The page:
Sudan Signs MOU With ICC On Kushayb Trial

View of typical courtroom at International Criminal Court (ICC).

Khartoum / the Hague — The Sudanese government signed a Memorandum of Understanding with the International Criminal Court (ICC), located in The Hague in The Netherlands, on Sunday in relation to the trial of Ali Muhammad Ali Abdelrahman (also known as Ali Kushayb).

Former Janjaweed leader Kushayb has been accused of committing war crimes and crimes against humanity in the Darfur region and is currently held in ICC custody.

Ambassadors from the European Union congratulated the government on concluding a Memorandum of Understanding with the ICC. They explained that the memorandum

"confirms the government's determination to cooperate with the ICC and to achieve justice for all the victims".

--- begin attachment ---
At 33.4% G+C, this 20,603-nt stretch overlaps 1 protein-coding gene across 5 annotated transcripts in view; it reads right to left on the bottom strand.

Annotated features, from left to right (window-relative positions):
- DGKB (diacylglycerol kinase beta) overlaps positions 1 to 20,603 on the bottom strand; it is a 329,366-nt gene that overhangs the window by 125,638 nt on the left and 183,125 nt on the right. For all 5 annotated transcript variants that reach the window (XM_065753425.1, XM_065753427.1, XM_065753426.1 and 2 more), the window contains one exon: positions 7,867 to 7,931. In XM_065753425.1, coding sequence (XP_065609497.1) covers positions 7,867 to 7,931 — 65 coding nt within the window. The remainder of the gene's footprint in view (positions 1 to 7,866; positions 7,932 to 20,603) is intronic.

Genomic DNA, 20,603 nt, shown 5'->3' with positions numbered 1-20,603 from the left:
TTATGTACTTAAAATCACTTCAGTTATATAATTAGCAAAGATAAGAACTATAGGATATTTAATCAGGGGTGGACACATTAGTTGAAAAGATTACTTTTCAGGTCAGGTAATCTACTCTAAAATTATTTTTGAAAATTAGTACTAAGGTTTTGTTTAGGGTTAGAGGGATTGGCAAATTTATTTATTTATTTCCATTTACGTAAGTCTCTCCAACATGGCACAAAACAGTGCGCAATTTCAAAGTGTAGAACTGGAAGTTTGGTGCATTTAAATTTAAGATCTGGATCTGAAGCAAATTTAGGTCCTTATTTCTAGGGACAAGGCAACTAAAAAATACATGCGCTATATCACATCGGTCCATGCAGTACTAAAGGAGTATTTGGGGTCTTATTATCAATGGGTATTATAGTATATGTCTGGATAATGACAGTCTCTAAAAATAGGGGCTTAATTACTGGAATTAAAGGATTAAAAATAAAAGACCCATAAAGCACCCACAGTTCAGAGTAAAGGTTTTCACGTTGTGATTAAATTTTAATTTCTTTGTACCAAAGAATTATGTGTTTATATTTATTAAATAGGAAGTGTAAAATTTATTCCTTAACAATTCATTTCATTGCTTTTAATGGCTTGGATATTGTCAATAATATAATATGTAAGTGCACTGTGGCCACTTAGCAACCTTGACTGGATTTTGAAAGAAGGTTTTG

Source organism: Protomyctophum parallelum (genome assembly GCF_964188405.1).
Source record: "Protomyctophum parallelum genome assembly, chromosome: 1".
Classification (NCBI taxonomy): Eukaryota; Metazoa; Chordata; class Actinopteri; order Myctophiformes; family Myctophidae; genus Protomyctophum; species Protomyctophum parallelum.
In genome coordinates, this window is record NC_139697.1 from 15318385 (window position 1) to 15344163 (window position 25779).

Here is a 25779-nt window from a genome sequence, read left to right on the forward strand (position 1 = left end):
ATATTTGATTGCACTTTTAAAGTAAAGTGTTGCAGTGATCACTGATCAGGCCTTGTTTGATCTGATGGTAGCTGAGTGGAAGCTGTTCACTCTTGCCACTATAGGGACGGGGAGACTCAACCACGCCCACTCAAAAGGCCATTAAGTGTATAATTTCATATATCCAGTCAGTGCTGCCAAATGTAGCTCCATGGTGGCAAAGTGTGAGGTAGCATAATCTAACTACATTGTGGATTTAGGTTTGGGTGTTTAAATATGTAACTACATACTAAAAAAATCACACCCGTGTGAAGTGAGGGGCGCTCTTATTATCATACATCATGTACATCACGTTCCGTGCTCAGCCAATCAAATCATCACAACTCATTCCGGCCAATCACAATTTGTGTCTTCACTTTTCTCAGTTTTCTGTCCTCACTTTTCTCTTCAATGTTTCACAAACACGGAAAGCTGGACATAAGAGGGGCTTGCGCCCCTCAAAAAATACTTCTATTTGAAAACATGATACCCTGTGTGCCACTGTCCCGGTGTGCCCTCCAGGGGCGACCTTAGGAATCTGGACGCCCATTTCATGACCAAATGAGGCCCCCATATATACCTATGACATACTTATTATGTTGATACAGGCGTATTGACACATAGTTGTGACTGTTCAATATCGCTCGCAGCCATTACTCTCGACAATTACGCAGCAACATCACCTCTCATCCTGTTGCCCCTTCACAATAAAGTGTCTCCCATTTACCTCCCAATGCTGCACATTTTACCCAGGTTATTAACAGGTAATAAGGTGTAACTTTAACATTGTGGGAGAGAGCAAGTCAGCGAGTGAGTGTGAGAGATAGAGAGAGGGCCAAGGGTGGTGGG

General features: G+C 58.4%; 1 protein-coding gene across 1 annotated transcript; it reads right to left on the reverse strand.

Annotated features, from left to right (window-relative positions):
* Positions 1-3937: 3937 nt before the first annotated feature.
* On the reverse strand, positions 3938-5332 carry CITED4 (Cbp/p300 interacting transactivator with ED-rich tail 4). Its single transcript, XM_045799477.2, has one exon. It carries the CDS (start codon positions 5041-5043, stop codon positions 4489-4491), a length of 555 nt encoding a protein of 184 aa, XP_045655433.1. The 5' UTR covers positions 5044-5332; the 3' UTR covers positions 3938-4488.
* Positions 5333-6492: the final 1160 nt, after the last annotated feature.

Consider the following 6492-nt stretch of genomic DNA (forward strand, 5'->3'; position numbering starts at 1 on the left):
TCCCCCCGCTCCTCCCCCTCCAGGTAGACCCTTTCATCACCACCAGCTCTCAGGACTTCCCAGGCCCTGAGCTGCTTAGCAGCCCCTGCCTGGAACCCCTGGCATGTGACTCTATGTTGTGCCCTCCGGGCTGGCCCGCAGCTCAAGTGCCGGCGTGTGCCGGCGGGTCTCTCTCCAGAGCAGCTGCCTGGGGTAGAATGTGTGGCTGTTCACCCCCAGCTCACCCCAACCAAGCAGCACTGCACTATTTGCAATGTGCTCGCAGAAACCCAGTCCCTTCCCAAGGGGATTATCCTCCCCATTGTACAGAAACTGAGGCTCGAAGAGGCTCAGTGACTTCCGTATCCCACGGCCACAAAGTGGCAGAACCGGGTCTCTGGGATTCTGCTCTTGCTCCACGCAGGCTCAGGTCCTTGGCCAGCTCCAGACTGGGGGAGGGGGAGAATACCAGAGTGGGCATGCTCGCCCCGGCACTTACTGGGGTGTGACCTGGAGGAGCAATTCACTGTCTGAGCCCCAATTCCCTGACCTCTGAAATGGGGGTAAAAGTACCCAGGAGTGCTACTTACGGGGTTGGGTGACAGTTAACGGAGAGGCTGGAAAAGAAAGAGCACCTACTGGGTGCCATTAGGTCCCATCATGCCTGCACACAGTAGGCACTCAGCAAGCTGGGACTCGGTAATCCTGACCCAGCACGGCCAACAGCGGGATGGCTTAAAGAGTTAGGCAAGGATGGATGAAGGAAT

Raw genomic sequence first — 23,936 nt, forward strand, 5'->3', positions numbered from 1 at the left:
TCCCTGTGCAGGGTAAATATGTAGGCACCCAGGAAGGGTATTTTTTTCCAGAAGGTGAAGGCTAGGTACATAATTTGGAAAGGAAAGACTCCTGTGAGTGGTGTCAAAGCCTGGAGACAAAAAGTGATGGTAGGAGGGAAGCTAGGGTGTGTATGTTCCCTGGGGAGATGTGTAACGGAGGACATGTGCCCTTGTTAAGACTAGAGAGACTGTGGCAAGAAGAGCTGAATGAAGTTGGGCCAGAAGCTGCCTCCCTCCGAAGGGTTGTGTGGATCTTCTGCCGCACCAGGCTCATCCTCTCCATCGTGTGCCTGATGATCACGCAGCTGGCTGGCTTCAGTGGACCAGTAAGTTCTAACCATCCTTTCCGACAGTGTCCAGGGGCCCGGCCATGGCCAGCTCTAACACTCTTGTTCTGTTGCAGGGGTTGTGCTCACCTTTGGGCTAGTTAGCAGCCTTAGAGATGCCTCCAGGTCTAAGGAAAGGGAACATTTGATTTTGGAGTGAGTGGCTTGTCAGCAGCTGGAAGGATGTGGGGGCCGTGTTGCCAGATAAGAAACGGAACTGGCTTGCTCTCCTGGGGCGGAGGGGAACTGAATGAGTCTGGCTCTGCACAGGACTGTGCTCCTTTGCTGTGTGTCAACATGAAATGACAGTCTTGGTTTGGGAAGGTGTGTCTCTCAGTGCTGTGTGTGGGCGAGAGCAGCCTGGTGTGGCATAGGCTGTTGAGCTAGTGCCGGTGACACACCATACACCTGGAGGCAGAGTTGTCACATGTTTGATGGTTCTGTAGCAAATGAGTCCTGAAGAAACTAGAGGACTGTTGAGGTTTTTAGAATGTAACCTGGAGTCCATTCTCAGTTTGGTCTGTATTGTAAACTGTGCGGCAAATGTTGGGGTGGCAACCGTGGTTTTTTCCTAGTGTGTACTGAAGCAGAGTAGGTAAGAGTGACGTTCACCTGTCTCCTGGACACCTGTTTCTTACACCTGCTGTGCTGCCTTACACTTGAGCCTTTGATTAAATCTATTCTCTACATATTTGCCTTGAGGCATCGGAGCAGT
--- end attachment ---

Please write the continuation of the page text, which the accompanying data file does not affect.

Public Prosecutor Fatou Bensouda encouraged the signing of the MoU on twitter and said that tangible and timely cooperation is crucial and past due. "Justice delayed is justice denied to victims" she wrote.

New ICC prosecutor

From June 16 onwards, Bensouda will be replaced by British lawyer Karim Ahmed Khan. Khan was elected as the new Chief Prosecutor of the ICC on Friday. He is set to succeed Bensouda for the next nine-year term.

Khan has called on the Sudanese government to hand over wanted people to the court, including ousted dictator Omar El Bashir.

Yagoub Mohamed Abdallah, leader of the General Coordination of the Displaced and Refugee Camps, welcomed the election of Khan. He emphasised the importance of the rights of victims and their families and called for the perpetrators of killings, rape, pillage, kidnapping, torture, and other violence to be held accountable.

Abdallah praised the efforts made by former prosecutors, experts, specialists, and workers from the ICC and other human rights and humanitarian organisations in achieving justice for the victims and their families.

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